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Verizon gets ready to shut down its 3G networks as LTE takes over

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Verizon may not be releasing its first LTE-only phones until 2016, but it's already preparing for the day when its legacy CDMA and EV-DO networks ride into the sunset. Wireless tracker Milan Milanovic has discovered that the carrier is now using LTE data in Cleveland and Manhattan on 1,900MHz frequencies that were previously reserved for EV-DO (3G) service. Don't expect more bandwidth in your neck of the woods just yet, though. Verizon tells GigaOM that this is just a test -- it's not yet ready to make an official transition.

It'll be a while before there's a complete switchover. While Verizon's LTE service is pervasive enough that it's finally letting prepaid phones in on the action, about 41 percent of the devices on its network don't have LTE at all. Big Red is more likely to scale back CDMA and EV-DO as demand goes down, and cut them off only when it's sure that almost every device is 4G-ready. As it stands, you won't see quicker, more reliable service until Verizon has gear that supports LTE on the 1,900MHz band. Like it or not, your Droid Turbo isn't going to download files any faster when 3G goes away.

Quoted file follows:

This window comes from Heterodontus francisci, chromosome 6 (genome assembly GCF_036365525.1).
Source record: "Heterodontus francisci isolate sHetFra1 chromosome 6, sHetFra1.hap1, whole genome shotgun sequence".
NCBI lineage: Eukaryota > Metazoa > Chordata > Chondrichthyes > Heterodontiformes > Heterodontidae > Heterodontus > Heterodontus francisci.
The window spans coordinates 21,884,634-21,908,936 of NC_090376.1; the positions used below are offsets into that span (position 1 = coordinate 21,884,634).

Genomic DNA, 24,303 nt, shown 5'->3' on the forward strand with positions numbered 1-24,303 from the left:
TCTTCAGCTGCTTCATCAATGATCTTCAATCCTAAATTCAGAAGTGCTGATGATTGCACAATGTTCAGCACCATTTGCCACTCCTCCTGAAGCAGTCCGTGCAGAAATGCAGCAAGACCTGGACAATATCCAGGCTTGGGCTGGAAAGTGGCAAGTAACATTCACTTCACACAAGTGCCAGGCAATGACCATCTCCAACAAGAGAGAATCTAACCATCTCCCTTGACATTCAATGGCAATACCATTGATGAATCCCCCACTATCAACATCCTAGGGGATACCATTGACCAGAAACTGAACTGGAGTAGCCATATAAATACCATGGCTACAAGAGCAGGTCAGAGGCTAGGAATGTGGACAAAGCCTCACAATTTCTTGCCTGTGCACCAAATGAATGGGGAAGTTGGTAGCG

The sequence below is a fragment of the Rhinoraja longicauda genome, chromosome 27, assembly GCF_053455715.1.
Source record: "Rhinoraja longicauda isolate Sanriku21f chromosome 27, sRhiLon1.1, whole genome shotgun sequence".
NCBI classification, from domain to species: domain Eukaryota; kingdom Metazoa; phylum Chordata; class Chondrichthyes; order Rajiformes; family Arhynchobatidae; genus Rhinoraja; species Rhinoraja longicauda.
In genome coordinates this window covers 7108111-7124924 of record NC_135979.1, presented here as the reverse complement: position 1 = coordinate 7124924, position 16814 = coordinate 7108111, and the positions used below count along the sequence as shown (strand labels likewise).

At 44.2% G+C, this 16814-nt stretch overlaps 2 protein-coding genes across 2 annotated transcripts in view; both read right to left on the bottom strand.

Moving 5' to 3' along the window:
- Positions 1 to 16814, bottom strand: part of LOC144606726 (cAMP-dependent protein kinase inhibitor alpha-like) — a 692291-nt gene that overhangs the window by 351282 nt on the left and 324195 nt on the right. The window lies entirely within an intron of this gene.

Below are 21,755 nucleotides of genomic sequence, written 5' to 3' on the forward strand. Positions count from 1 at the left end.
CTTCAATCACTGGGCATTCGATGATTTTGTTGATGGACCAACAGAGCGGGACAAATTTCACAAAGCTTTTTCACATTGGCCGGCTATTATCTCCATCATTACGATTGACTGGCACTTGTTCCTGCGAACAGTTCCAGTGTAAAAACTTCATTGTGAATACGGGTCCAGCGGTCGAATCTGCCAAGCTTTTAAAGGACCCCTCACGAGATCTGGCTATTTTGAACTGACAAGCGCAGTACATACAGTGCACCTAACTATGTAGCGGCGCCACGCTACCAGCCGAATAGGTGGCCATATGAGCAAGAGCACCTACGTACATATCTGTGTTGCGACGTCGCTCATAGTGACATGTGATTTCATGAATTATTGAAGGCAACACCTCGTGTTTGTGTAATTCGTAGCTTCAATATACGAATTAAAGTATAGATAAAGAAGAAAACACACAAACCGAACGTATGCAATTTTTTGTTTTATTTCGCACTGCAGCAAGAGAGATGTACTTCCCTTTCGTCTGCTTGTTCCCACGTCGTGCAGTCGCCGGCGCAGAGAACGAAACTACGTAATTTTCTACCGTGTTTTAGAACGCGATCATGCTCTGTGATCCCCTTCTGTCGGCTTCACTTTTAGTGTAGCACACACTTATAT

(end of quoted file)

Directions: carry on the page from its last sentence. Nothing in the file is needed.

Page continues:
Verizon owns Engadget's parent company, Oath (formerly AOL). Rest assured, Verizon has no control over our coverage. Engadget remains editorially independent.

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